These ideas also have a long history in Christian literature including the New Testament. White Christian extremists, including the Klu Klux Klan, refer to themselves as knights engaged in a holy war to defend their liberties from racial and religious others whom they have historically oppressed.
Far right conservatism and conspiracy theories
Anti-vax movements have proven especially appealing to white women and groups of men who feel disadvantaged by rapid changes in Western society, which have destabilised their economic and social standing.
Many anti-vaxxers believe they are resisting evil globalist forces who want to corrupt them and their children by means of tracking devices, microchips and other insidious technology allegedly hidden in COVID-19 vaccines.
Protestors carry signs inferring their sperm is untainted by the vaccine, and unvaccinated users on Tiktok refer to themselves as “purebloods”. These sentiments echo white race anxieties popularised during the Aboriginal Protectionist and White Australia Policy Era, which continue to influence Australian immigration policy and Indigenous Affairs to this day.
Conservative family values are apparent in anti-vax movements. For example, protestors in Sydney on Saturday recycled “You Can Say No” posters originally used against the ballot for marriage equality in Australia in 2017.
Far-right politicians and organisations have capitalised on rapid change and experiences of economic crisis during the COVID-19 pandemic to promote ideologies about protecting traditional family values and Western culture.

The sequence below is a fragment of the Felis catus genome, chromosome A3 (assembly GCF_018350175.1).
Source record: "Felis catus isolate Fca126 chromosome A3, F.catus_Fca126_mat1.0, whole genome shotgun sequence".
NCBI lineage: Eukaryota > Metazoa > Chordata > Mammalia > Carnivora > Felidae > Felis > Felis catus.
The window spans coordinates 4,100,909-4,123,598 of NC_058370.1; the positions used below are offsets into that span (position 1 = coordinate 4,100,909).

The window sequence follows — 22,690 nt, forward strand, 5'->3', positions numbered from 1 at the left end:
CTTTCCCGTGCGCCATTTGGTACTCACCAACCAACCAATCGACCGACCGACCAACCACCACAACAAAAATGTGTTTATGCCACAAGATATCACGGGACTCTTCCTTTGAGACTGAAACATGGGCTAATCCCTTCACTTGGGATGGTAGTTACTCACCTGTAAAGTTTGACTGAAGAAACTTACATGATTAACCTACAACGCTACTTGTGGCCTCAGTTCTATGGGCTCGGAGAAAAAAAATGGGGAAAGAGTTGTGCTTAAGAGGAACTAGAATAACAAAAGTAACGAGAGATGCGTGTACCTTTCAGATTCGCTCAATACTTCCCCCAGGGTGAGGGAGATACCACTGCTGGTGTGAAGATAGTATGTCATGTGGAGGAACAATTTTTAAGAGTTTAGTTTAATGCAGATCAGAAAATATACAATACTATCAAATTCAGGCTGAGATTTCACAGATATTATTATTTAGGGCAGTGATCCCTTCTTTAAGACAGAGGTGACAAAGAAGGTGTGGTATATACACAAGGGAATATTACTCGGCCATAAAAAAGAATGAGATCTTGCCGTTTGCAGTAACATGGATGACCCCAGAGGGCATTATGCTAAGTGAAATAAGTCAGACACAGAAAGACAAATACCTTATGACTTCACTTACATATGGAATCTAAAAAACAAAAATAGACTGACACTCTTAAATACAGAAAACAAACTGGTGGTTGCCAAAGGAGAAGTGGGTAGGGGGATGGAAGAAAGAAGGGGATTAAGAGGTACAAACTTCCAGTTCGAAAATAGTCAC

Political proponents of the anti-vax movement, such as Clive Palmer and Craig Kelly, are also anti-immigration and climate deniers. The current party line for the United Australia Party is “Make Australia Great”, mimicking Trump’s former campaign.
Kelly and Palmer are capitalising on anti-vax sentiments to gain visibility at protests and on social media. Mainstream right-wing politicians have also participated in rallies including former chief of staff to Tony Abbott as prime minister, Peta Credlin.
Known members of pro-fascist, white supremacist and neo-Nazi organisations, including Proud Boys and Lads Society, have been present at anti-vax rallies. These organisations have also been involved in organising and security for speakers.
Researchers have observed members of white supremacist and far right groups recruiting and grooming vaccine hesitant people via Facebook and encrypted messaging groups like Telegram. Anti-vaxxers have also systematically targeted Black and Indigenous communities with misinformation and propaganda.
Outbreaks of COVID-19 have already had devastating impacts in Aboriginal and Torres Strait Islander communities. Community leaders and organisations are battling the spread of misinformation in Aboriginal remote communities including myths spread by Christian groups that claim COVID-19 is a white man’s virus. Spreading anti-vaccination propaganda among Indigenous communities has severe and life threatening consequences.
It might seem like anti-vaxxers and far-right extremist groups are minorities in Australia. However, far-right political parties who spread vaccine misinformation are gaining followers.
The United Australia Party has been actively distributing misinformation about COVID-19 and the controversial drug ivermectin.
It remains to be seen how the growing influence of the far right will affect upcoming elections and our futures. We need to think carefully about the ideas and movements we are invested in now, and who they are actually benefiting.
Madi Day is Lecturer, Department of Indigenous Studies, Macquarie University. Bronwyn Carlson is Professor, Indigenous Studies and Director of The Centre for Global Indigenous Futures, Macquarie University.
See Croakey‘s archive of stories on vaccination.